The lumbosacral plexus is formed by the anterior branches of the lumbar and sacralspinal nerves. Its branches provide sensory and motor innervation to the lower limb. The branches of L1 – L3 and part of L4 form the lumbar plexus, the roots of which lie within the psoas muscle. The obturator nerve (A1) and the femoral nerve (A2) originate from here, in addition to several short muscular branches. The remainder of the fourth lumbar nerve and the L5 nerve join to form the lumbosacral trunk (A3), which then unites in the small pelvis with sacral branches 1 – 3 to form the sacral plexus. The sacral branches emerge from the ante-rior sacral foramina of the sacrum and form together with the lumbosacral trunk the sacral plexus; the main nerves originating from here are the sciatic nerve (A4) (commonperoneal nerve [A5] and tibial nerve [A6]).
The lumbar plexus gives off direct short muscular branches to the hip muscles,namely, to the greater and lesser psoas muscles (L1 – L5), the lumbar quadrate muscle (T12 – L3), and the lumbar inter-costal muscles. The upper nerves of the plexus are still roughly organized in the same way as the intercostal nerves. To-gether with the subcostal nerve (A7), they represent transitional nerves between the intercostal nerves and the lumbar nerves.Iliohypogastric Nerve (T12, L1)
The iliohypogastric nerve (A8) initially runs on the inside of the lumbar quadrate muscle along the dorsal aspect of the kidney and then between the abdominal transverse muscle and the internal oblique muscle of the abdomen. It participates in the innerva-tion of the broad abdominal muscles. It gives off two main branches, namely, the lateral cutaneous branch which supplies the lateral hip region, and the anterior cu-taneous branch which penetrates the aponeurosis of the external oblique muscle of the abdomen cranially to the outer ingui-nal ring and supplies the skin of this region as well as the pubic region.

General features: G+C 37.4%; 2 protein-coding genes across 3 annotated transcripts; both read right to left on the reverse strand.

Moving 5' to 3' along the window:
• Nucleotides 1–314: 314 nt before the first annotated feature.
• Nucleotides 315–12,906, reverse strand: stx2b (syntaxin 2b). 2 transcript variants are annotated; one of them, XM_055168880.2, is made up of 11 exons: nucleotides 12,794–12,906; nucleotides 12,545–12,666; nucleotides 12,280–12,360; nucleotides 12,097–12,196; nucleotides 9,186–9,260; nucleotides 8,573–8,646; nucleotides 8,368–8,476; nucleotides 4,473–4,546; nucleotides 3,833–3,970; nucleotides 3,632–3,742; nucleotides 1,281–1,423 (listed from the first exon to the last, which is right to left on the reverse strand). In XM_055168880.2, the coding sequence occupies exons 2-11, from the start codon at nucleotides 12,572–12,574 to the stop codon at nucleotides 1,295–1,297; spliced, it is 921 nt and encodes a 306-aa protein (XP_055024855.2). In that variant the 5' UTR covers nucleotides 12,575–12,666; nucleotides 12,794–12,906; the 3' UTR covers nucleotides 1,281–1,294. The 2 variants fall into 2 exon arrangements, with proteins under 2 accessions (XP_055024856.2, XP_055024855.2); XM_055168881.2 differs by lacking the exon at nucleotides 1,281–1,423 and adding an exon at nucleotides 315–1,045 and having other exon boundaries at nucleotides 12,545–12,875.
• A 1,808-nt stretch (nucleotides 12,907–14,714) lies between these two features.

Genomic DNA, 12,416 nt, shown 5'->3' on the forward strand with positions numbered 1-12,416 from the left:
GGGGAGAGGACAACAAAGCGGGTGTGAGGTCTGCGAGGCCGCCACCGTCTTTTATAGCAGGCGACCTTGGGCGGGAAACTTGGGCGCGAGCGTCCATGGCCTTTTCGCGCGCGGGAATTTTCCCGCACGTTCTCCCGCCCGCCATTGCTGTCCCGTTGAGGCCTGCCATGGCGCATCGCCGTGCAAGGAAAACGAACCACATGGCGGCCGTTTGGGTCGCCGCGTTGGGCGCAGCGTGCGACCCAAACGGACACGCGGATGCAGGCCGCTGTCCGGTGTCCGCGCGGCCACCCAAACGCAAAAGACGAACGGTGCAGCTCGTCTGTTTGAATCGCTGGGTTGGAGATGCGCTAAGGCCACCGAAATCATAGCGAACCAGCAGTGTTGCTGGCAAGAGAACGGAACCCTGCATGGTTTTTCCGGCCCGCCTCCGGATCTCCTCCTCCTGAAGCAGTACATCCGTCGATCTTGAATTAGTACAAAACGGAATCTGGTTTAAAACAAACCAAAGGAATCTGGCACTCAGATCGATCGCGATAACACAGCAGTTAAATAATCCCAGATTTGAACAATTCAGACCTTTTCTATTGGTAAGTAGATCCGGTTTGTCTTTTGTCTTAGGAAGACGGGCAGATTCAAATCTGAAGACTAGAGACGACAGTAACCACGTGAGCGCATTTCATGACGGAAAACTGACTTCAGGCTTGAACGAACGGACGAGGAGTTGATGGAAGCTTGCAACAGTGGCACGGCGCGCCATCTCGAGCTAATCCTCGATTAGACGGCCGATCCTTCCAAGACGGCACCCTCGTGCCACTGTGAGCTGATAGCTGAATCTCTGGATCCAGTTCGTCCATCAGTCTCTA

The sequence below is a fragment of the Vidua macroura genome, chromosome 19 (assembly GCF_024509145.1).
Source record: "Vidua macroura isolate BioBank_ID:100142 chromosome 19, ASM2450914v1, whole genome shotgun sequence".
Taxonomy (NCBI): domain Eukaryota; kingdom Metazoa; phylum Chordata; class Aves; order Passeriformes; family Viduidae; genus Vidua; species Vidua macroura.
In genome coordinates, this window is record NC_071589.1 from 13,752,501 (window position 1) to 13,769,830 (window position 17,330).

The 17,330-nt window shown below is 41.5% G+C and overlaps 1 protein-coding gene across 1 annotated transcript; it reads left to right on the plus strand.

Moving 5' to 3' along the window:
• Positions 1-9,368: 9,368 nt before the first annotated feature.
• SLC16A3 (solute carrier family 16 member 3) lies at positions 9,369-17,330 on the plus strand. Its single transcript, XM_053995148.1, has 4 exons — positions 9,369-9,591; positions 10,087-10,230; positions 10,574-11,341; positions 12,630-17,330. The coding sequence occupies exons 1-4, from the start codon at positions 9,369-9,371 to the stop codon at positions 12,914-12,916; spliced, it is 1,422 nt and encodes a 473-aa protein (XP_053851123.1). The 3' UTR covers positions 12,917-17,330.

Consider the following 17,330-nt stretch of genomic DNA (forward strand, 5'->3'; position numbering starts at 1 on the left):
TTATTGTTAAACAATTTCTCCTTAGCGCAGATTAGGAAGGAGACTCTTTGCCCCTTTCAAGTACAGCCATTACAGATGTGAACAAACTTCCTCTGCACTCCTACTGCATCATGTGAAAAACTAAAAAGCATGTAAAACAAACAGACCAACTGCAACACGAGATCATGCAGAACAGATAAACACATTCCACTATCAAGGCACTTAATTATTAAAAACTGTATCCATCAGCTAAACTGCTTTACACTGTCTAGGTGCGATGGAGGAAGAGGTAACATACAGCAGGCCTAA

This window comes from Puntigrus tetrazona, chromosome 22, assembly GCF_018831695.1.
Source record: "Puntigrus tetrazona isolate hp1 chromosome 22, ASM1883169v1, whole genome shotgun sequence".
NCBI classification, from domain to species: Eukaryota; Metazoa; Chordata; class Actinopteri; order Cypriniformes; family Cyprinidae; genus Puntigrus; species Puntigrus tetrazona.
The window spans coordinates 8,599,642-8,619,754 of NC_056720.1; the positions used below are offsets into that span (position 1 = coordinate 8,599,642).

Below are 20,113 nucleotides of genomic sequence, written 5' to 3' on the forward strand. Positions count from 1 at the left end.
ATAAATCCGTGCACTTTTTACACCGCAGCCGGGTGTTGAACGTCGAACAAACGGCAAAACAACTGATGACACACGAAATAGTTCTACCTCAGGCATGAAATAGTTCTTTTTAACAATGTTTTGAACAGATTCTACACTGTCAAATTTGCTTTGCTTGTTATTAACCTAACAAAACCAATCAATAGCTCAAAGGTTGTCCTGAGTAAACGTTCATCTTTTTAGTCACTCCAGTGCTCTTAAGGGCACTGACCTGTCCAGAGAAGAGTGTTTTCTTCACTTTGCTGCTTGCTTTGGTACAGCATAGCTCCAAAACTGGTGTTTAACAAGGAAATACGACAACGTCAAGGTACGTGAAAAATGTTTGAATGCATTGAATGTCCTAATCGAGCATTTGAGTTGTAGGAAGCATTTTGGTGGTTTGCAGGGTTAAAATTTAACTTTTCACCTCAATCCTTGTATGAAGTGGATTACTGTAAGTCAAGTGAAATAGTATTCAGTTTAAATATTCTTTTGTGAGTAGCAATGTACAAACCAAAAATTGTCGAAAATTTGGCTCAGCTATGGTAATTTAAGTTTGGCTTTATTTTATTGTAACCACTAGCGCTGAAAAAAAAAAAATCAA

The ilioinguinal nerve (A9) runs along the in-guinal ligament and inguinal canal with the spermatic cord up to the scrotum, or with the round ligament of the uterus up to the greater lips in the female, respectively. It participates in the innervation of the broad abdominal muscles and supplies sensory fibers to the skin of the mons pubis and the upper part of the scrotum, or labia majora, respectively.